It has been over two weeks since Tom Cruise and company descended on Dublin in a whirlwind of promotion, camera flashes and fawning over the movie star. If one was to believe grumpy cynics online, one would think that everyone was happy to see Tom and the visit had gone without incident. This is not the case.
Cruise is one of the most high profile members of Scientology. For those who don’t know, Scientology has a large celebrity following who are often pushed to the forefront of the organisation and give ringing endorsements for the group. Founded in the 1950s by sci-fi author L. Ron Hubbard, Scientology was the follow-on to his self help book “Dianetics”. The organisation, which is recognised in some parts of the world as a religion, has provoked huge controversy and been the subject of a number of documentaries and exposés.
Most of the time the general public is left with memories that someone mentioned odd beliefs about souls and aliens, but more serious allegations include exploitation, fraud, censorship, abuse, violence and harassment. The organisation is also accused of being one of the most litigious groups, threatening journalists, broadcasters and web companies. For the Irish branch at least, they say this is not true and that for all their time in Ireland they have only engaged in one legal action. “In short we are probably the least litigious group in Ireland.”
Scientology arrived to Ireland with the late L. Ron Hubbard, who set up the first group in Merrion Square when he came to Dublin in the fifties. While this group lasted a few years, there was a period of twenty years were there was no organised presence in the country. The first Mission of Dublin was set up by an Irish Scientologist in the eighties and, after a few changes in location, now calls Abbey Street, Dublin home.
The group describes membership as quite modest, with several hundred adherents. When Krank.ie asked a spokesperson about rites and rituals, they said that their practices derive directly from their teachings, the most fundamental being that each person is an immortal spiritual being, inhabiting a body and possessing a mind.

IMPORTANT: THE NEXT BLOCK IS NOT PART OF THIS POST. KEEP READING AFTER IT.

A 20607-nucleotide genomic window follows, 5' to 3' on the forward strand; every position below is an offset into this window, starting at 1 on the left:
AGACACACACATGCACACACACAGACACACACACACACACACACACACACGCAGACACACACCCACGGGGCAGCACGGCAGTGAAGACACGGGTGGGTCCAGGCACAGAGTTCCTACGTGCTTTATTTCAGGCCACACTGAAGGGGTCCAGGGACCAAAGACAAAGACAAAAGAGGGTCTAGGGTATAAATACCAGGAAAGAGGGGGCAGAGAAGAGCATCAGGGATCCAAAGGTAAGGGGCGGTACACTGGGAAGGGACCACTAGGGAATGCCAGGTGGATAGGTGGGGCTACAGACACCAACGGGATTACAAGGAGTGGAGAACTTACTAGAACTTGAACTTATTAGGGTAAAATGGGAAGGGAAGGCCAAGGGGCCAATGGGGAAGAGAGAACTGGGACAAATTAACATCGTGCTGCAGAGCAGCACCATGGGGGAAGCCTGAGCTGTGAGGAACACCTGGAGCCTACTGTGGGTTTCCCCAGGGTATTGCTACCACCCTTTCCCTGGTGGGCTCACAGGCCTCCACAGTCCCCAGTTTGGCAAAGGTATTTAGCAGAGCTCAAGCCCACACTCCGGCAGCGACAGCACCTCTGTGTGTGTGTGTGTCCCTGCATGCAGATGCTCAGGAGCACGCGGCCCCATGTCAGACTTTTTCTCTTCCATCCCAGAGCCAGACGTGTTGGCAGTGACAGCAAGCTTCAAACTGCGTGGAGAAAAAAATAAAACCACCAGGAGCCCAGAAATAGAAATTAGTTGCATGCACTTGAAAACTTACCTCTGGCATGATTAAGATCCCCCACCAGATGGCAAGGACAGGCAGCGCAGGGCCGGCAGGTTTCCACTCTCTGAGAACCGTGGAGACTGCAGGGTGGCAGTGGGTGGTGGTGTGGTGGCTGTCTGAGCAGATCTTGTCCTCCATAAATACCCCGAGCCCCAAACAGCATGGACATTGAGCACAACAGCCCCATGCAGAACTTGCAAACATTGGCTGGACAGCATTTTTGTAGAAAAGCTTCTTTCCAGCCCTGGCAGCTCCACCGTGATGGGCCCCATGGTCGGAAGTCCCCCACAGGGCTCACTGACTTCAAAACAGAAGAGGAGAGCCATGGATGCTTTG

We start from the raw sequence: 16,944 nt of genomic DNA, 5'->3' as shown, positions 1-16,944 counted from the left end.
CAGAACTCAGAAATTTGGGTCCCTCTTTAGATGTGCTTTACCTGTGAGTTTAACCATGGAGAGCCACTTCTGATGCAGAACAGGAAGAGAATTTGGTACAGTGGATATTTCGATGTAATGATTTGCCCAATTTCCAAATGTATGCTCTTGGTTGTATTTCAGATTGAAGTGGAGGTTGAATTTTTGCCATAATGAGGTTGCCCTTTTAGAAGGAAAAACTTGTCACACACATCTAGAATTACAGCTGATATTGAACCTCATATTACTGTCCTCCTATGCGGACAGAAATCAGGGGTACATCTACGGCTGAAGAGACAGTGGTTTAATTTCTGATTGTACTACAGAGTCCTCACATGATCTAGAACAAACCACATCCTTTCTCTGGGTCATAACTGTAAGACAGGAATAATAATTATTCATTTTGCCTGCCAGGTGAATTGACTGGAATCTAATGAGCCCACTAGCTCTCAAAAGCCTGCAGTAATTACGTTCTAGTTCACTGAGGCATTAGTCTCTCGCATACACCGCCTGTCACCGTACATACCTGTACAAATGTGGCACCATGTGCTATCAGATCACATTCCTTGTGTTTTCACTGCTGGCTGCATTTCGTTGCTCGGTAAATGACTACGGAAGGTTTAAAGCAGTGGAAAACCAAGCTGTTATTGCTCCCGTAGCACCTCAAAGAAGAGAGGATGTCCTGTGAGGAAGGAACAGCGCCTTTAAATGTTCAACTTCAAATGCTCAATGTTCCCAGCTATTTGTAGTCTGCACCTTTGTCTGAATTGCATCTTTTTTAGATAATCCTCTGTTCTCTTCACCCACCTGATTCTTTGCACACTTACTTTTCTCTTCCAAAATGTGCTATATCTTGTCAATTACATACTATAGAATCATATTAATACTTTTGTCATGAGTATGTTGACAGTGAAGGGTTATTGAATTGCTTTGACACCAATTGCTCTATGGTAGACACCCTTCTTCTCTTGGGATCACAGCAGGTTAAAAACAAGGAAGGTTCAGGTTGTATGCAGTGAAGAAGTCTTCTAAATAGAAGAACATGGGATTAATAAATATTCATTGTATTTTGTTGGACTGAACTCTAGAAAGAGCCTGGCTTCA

We seek personal and collective spiritual enlightenment, with an emphasis on individual responsibility. We teach that traumatic experience suffered by the individual through life’s ups and downs is a barrier to enlightenment, along with ignorance and unethical behavior. So our practices include spiritual counseling to address past trauma, and study courses of our extensive to help people learn the tools to cope with current life in a better way.
As with other religions, (e.g. Mission, Church, Cathedral, Basilica etc, in the Catholic Church) there is a hierarchy of religious organisations within our Church. In Ireland, currently, we hold Mission status only – this limits the level of Scientology practices in which we engage. Higher level Churchs abroad deliver higher level practices.
Among those who regularly protest against Scientology are members of online collective Anonymous. The Irish people describing themselves as Anons may be small in number but the group is active and holds protests outside the Irish Scientology HQ at Middle Abbey Street in Dublin.
There are many reasons to protest the Scientology organisation. You could protest because ofFair Game, a policy written by Scientology’s founder stating that SP’s (critics of the organisation) ”May be deprived of property or injured by any means by any Scientologist without any discipline of the Scientologist. May be tricked, sued or lied to or destroyed.” You could protest because of their practice of Disconnection which has split up many families. You could protest because of the many strange deaths associated with Scientology. You could protest because of their attempts to infiltrate governments, their fraud, their deceptive recruiting techniques, their victims and their use of methods that are akin to brainwashing. You could protest for any of these reasons.
Anonymous is hard to define, given that so many different people may fall into the definition. The term is used as a blanket description of certain online subcultures and is often used to describe a group acting at one time or another as a single entity. People taking part in one Anonymous event may not agree with others and there are occasionally cases of infighting and disputes over the name. For example, members of Anonymous who take part in hacking attacks in the name of free speech might not agree with Anons protesting against Scientology and vice versa. Some members of Anonymous take part in none of the activism that has become synonymous with the group in the last few years.